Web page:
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Egypt crisis: Shafiq condemns presidential rival Mursi (BBC) British Broadcasting Company) 3 June 2012 Last updated at 16:39 GMT) Source: http://www.bbc.co.uk/news/world-middle-east-18317786
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Egyptian presidential hopeful Ahmed Shafiq, a former PM under jailed ex-leader Hosni Mubarak, has accused his Islamist rival of harassing Christians.
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Mr Shafiq, who was speaking as protests continued in Cairo over the outcome of Mubarak´s trial, said the Muslim Brotherhood aimed to create a "sectarian" state.
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About 1,000 anti-Mubarak activists remain in Cairo´s Tahrir Square, angry that he and his two sons were acquitted of corruption and six former police chiefs also escaped punishment.
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Mubarak himself was sentenced to life in prison after being found guilty of complicity in the killing of protesters during last year´s Arab Spring uprising.
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But many activists were disappointed that the court did not sentence the former president to death.
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Volatile atmosphere
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Mr Shafiq faces an election run-off against the candidate of the socially conservative Muslim Brotherhood, Mohammed Mursi, on 16-17 June. Mr Shafiq was Mubarak´s last prime minister and a former air force commander.
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At a televised news conference on Sunday he accused the Brotherhood of trying to blackmail the Christian Copts and prevent them from exercising their voting rights.
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He also said the Brotherhood was "terrifying" voters in a bid to influence them, "especially those who voted for me in the first round".
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Meanwhile, the public prosecutor has confirmed that an appeal will be launched against Mubarak´s life sentence.
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The BBC´s Yolande Knell in Cairo says the new legal proceedings will only inflame the crowd´s anger.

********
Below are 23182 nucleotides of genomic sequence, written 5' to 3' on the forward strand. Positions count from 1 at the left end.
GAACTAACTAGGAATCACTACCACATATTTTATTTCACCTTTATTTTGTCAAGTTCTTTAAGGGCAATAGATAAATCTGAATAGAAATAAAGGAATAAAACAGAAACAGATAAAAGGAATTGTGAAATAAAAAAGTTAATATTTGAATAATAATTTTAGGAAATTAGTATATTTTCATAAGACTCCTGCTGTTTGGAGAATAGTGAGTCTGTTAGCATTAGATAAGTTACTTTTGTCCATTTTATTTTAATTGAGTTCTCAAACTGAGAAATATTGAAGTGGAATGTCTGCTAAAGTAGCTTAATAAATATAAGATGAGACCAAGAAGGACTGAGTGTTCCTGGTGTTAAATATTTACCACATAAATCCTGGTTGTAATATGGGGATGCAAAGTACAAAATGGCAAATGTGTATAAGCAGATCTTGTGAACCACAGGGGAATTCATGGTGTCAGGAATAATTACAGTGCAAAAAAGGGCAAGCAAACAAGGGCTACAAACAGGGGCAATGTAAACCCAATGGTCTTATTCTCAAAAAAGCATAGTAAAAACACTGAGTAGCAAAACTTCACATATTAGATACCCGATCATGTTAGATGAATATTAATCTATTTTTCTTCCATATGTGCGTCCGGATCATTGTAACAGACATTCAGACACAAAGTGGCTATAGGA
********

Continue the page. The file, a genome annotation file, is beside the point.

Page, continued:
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One demand of the protesters was also answered by the public prosecutor, however: there will also be an appeal against the acquittal of the former police commanders, who had been accused of involvement in last year´s killings of unarmed protesters.
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Protesters see the success of Ahmed Shafiq in the first round of the election as proof that the allies of the former president still have huge influence, our correspondent says.
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Thousands protested overnight in Cairo and other cities after the sentences were handed down. Many chanted "down with the military rule" - the slogan of last year´s revolution.
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Mubarak, 84, and his former interior minister Habib al-Adly were jailed for life for complicity in the killing of protesters. But there was widespread anger over the acquittals.
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Mohammed Mursi visited Tahrir Square on Saturday night and later told reporters that, if elected, he would retry Mubarak and former regime officials suspected of involvement in killing protesters.
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"The best guarantee to reach our goals is for the revolution to continue," he said.
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Mubarak is the first former leader to be tried in person since the start of the Arab Spring in early 2011.
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Announcing the verdicts, Judge Ahmed Refaat said Mubarak and Adly had failed to stop security forces using deadly force against unarmed demonstrators.
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Mubarak and his two sons, Alaa and Gamal, were acquitted on separate charges of corruption.
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But his sons will remain in detention as they are to be charged with stock market manipulation.
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Mubarak, who ruled the country from 1981 to 2011, had faced a possible death sentence over the killing of about 850 protesters.
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The first leader toppled during the Arab Spring was Zine al-Abidine Ben Ali of Tunisia, who was found guilty in absentia of drugs and gun charges in July.
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Libyan leader Muammar Gaddafi was killed by rebels in October. Yemen´s Ali Abdullah Saleh received immunity from prosecution after handing over power in November. (© BBC MMXII 06/03/12)
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